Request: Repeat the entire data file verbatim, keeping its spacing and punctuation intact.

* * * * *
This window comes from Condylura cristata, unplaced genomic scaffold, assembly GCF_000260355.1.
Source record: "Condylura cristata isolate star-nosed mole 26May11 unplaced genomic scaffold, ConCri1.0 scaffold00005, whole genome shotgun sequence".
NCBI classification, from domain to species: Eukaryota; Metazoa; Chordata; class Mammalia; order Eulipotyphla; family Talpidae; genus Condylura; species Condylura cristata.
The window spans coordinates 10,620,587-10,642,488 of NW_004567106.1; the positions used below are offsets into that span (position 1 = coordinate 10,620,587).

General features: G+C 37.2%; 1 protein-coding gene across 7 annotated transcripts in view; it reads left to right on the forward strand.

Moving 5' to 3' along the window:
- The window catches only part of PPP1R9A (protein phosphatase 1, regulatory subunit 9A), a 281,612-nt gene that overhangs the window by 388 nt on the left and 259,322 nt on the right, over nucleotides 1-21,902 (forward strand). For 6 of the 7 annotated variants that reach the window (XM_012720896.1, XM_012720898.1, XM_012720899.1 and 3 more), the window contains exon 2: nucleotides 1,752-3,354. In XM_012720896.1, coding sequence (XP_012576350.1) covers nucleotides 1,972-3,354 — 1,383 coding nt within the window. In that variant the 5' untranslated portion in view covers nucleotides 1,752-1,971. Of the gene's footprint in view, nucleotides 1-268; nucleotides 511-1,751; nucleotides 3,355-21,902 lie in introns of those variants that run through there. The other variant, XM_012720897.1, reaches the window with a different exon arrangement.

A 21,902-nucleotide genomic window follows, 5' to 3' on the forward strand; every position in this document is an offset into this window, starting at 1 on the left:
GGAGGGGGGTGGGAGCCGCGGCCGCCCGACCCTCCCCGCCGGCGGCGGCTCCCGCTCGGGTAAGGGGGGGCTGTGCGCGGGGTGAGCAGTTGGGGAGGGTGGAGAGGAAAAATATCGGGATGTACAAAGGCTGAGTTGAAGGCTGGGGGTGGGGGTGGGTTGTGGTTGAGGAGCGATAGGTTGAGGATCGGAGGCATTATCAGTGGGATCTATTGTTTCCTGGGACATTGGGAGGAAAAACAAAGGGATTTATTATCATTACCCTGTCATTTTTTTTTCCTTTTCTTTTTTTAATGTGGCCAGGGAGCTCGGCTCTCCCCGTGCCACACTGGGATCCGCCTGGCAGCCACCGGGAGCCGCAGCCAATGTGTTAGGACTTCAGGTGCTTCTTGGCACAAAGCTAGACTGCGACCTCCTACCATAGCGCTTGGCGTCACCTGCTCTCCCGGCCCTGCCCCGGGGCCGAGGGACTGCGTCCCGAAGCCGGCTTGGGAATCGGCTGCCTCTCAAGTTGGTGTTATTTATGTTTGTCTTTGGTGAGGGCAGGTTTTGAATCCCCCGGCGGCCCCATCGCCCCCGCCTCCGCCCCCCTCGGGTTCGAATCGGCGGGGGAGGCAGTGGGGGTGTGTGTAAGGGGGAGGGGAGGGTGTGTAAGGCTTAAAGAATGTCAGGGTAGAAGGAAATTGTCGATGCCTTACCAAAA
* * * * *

This window comes from Condylura cristata, unplaced genomic scaffold, assembly GCF_000260355.1.
Source record: "Condylura cristata isolate star-nosed mole 26May11 unplaced genomic scaffold, ConCri1.0 scaffold00005, whole genome shotgun sequence".
NCBI classification, from domain to species: Eukaryota; Metazoa; Chordata; class Mammalia; order Eulipotyphla; family Talpidae; genus Condylura; species Condylura cristata.
The window spans coordinates 10,620,587-10,642,488 of NW_004567106.1; the positions used below are offsets into that span (position 1 = coordinate 10,620,587).

General features: G+C 37.2%; 1 protein-coding gene across 7 annotated transcripts in view; it reads left to right on the forward strand.

Moving 5' to 3' along the window:
- The window catches only part of PPP1R9A (protein phosphatase 1, regulatory subunit 9A), a 281,612-nt gene that overhangs the window by 388 nt on the left and 259,322 nt on the right, over nucleotides 1-21,902 (forward strand). For 6 of the 7 annotated variants that reach the window (XM_012720896.1, XM_012720898.1, XM_012720899.1 and 3 more), the window contains exon 2: nucleotides 1,752-3,354. In XM_012720896.1, coding sequence (XP_012576350.1) covers nucleotides 1,972-3,354 — 1,383 coding nt within the window. In that variant the 5' untranslated portion in view covers nucleotides 1,752-1,971. Of the gene's footprint in view, nucleotides 1-268; nucleotides 511-1,751; nucleotides 3,355-21,902 lie in introns of those variants that run through there. The other variant, XM_012720897.1, reaches the window with a different exon arrangement.

A 21,902-nucleotide genomic window follows, 5' to 3' on the forward strand; every position in this document is an offset into this window, starting at 1 on the left:
GGAGGGGGGTGGGAGCCGCGGCCGCCCGACCCTCCCCGCCGGCGGCGGCTCCCGCTCGGGTAAGGGGGGGCTGTGCGCGGGGTGAGCAGTTGGGGAGGGTGGAGAGGAAAAATATCGGGATGTACAAAGGCTGAGTTGAAGGCTGGGGGTGGGGGTGGGTTGTGGTTGAGGAGCGATAGGTTGAGGATCGGAGGCATTATCAGTGGGATCTATTGTTTCCTGGGACATTGGGAGGAAAAACAAAGGGATTTATTATCATTACCCTGTCATTTTTTTTTCCTTTTCTTTTTTTAATGTGGCCAGGGAGCTCGGCTCTCCCCGTGCCACACTGGGATCCGCCTGGCAGCCACCGGGAGCCGCAGCCAATGTGTTAGGACTTCAGGTGCTTCTTGGCACAAAGCTAGACTGCGACCTCCTACCATAGCGCTTGGCGTCACCTGCTCTCCCGGCCCTGCCCCGGGGCCGAGGGACTGCGTCCCGAAGCCGGCTTGGGAATCGGCTGCCTCTCAAGTTGGTGTTATTTATGTTTGTCTTTGGTGAGGGCAGGTTTTGAATCCCCCGGCGGCCCCATCGCCCCCGCCTCCGCCCCCCTCGGGTTCGAATCGGCGGGGGAGGCAGTGGGGGTGTGTGTAAGGGGGAGGGGAGGGTGTGTAAGGCTTAAAGAATGTCAGGGTAGAAGGAAATTGTCGATGCCTTACCAAAA